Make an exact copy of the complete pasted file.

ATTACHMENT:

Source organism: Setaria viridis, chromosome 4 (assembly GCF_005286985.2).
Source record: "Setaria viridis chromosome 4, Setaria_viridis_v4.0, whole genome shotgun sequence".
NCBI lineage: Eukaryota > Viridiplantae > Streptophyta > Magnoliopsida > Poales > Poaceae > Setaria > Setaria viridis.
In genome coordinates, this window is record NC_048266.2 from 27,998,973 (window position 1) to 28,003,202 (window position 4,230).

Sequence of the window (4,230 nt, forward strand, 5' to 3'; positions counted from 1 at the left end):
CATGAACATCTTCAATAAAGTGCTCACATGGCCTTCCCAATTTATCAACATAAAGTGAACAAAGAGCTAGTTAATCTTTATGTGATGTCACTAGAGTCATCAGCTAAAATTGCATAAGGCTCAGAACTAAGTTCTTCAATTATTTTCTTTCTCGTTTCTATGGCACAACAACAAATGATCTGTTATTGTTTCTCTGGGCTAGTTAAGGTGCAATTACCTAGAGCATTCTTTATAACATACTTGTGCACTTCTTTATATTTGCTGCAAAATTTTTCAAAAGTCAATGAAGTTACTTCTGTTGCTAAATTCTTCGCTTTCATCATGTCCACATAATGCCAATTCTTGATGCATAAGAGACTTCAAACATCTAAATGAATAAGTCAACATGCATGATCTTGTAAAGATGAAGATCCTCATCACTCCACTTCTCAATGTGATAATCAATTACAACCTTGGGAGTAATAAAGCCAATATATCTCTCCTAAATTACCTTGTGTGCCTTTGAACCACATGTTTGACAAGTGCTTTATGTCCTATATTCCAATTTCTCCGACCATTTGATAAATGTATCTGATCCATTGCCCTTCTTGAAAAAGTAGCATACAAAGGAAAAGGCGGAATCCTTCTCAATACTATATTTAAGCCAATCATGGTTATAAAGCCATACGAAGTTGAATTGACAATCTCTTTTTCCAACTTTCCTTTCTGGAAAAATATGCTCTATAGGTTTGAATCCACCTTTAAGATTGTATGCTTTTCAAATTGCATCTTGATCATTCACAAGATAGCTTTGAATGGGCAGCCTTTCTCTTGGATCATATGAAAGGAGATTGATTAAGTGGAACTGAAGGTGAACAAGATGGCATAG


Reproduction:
Source organism: Setaria viridis, chromosome 4 (assembly GCF_005286985.2).
Source record: "Setaria viridis chromosome 4, Setaria_viridis_v4.0, whole genome shotgun sequence".
NCBI lineage: Eukaryota > Viridiplantae > Streptophyta > Magnoliopsida > Poales > Poaceae > Setaria > Setaria viridis.
In genome coordinates, this window is record NC_048266.2 from 27,998,973 (window position 1) to 28,003,202 (window position 4,230).

Sequence of the window (4,230 nt, forward strand, 5' to 3'; positions counted from 1 at the left end):
CATGAACATCTTCAATAAAGTGCTCACATGGCCTTCCCAATTTATCAACATAAAGTGAACAAAGAGCTAGTTAATCTTTATGTGATGTCACTAGAGTCATCAGCTAAAATTGCATAAGGCTCAGAACTAAGTTCTTCAATTATTTTCTTTCTCGTTTCTATGGCACAACAACAAATGATCTGTTATTGTTTCTCTGGGCTAGTTAAGGTGCAATTACCTAGAGCATTCTTTATAACATACTTGTGCACTTCTTTATATTTGCTGCAAAATTTTTCAAAAGTCAATGAAGTTACTTCTGTTGCTAAATTCTTCGCTTTCATCATGTCCACATAATGCCAATTCTTGATGCATAAGAGACTTCAAACATCTAAATGAATAAGTCAACATGCATGATCTTGTAAAGATGAAGATCCTCATCACTCCACTTCTCAATGTGATAATCAATTACAACCTTGGGAGTAATAAAGCCAATATATCTCTCCTAAATTACCTTGTGTGCCTTTGAACCACATGTTTGACAAGTGCTTTATGTCCTATATTCCAATTTCTCCGACCATTTGATAAATGTATCTGATCCATTGCCCTTCTTGAAAAAGTAGCATACAAAGGAAAAGGCGGAATCCTTCTCAATACTATATTTAAGCCAATCATGGTTATAAAGCCATACGAAGTTGAATTGACAATCTCTTTTTCCAACTTTCCTTTCTGGAAAAATATGCTCTATAGGTTTGAATCCACCTTTAAGATTGTATGCTTTTCAAATTGCATCTTGATCATTCACAAGATAGCTTTGAATGGGCAGCCTTTCTCTTGGATCATATGAAAGGAGATTGATTAAGTGGAACTGAAGGTGAACAAGATGGCATAG